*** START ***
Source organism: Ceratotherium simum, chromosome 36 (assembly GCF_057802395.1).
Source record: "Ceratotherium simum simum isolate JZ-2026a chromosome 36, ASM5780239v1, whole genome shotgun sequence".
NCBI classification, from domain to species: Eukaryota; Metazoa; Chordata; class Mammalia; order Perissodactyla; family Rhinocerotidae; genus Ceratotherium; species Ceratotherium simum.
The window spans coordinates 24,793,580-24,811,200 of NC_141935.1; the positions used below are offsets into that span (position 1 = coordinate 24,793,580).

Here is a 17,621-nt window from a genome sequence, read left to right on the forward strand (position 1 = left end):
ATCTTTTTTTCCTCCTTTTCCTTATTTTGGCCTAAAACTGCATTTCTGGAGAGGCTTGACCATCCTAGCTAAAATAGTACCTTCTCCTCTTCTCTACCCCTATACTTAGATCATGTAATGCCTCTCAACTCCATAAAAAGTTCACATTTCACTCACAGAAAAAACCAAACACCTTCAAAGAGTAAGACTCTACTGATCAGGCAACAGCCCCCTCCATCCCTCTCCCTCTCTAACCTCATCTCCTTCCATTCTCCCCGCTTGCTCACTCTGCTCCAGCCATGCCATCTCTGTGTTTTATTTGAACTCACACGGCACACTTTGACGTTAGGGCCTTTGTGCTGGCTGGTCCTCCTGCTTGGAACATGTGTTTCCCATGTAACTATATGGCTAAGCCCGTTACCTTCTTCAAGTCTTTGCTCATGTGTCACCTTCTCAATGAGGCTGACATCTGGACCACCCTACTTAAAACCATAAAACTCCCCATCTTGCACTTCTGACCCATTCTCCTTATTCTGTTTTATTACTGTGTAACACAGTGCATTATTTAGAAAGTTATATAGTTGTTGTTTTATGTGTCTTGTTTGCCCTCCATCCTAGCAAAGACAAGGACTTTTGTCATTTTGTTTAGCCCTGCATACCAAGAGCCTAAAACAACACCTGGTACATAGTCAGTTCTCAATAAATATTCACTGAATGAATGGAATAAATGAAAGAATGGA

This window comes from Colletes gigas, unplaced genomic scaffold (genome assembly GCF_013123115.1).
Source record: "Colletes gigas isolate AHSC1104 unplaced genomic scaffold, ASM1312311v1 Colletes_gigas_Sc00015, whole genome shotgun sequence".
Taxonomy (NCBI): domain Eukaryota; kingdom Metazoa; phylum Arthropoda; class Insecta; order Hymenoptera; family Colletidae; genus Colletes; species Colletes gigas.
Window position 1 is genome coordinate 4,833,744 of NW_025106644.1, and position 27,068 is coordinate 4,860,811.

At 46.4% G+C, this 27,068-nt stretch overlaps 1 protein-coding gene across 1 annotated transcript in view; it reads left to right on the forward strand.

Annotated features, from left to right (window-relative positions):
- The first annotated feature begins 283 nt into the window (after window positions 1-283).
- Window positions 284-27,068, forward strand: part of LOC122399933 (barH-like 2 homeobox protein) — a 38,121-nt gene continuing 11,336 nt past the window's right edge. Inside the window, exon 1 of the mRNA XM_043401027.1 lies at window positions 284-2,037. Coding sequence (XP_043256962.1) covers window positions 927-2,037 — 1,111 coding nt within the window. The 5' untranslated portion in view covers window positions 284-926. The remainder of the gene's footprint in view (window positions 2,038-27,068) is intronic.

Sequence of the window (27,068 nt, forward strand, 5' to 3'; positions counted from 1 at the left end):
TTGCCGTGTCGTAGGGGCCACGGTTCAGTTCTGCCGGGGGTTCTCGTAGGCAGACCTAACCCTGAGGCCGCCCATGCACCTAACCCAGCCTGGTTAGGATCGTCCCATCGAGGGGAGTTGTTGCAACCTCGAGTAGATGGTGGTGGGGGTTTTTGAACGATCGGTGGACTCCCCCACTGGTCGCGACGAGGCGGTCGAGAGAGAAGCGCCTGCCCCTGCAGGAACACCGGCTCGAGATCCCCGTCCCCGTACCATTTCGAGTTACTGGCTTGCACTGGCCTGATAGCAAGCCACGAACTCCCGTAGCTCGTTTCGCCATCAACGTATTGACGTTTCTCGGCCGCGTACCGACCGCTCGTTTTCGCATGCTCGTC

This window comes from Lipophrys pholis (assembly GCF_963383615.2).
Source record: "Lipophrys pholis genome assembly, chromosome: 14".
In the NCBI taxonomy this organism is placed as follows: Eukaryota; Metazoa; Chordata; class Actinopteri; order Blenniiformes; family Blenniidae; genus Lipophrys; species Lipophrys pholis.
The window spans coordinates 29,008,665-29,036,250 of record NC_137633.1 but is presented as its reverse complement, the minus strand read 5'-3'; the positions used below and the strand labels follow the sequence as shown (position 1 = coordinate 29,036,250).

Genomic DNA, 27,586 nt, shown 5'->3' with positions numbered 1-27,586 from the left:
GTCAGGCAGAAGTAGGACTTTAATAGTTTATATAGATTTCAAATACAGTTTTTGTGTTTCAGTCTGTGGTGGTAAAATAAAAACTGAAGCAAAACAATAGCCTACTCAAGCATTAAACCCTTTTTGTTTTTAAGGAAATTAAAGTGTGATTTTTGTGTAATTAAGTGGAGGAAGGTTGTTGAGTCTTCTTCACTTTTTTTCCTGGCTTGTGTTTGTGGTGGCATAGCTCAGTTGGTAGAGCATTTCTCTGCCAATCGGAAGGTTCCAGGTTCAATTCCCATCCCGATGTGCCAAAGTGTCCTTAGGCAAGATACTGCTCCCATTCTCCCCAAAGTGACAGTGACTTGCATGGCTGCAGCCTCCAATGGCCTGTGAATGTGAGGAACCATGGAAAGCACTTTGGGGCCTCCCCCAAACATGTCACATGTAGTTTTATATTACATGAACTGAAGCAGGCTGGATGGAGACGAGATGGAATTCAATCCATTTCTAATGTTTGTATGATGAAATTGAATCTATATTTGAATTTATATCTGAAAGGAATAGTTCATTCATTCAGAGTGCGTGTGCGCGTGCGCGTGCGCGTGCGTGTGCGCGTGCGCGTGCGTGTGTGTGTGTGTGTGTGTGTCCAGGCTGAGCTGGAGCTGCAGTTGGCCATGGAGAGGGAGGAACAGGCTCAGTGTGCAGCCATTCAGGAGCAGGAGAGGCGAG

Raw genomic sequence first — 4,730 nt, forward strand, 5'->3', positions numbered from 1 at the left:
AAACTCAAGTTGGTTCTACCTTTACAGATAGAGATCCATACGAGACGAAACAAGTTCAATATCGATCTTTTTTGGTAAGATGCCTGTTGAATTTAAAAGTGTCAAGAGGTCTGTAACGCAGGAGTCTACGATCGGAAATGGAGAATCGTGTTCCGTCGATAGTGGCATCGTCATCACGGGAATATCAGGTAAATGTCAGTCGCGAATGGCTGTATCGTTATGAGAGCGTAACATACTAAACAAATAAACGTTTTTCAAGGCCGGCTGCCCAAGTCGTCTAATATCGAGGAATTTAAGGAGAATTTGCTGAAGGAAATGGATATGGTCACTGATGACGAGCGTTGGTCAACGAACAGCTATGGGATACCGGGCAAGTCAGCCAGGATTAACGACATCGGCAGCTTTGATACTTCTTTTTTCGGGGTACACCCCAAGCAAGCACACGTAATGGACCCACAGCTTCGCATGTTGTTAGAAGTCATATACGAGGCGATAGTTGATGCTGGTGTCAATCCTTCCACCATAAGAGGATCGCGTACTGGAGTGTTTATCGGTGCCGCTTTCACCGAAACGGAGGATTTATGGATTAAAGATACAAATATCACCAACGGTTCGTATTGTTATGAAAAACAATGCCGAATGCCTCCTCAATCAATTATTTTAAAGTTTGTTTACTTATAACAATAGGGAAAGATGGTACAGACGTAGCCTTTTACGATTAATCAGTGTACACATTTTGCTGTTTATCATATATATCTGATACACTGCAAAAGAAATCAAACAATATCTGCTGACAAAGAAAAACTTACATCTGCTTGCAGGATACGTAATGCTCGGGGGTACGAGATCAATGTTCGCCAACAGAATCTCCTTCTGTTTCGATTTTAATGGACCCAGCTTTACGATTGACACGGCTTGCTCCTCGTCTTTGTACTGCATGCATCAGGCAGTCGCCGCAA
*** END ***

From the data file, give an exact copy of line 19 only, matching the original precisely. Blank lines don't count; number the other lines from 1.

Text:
In the NCBI taxonomy this organism is placed as follows: Eukaryota; Metazoa; Chordata; class Actinopteri; order Blenniiformes; family Blenniidae; genus Lipophrys; species Lipophrys pholis.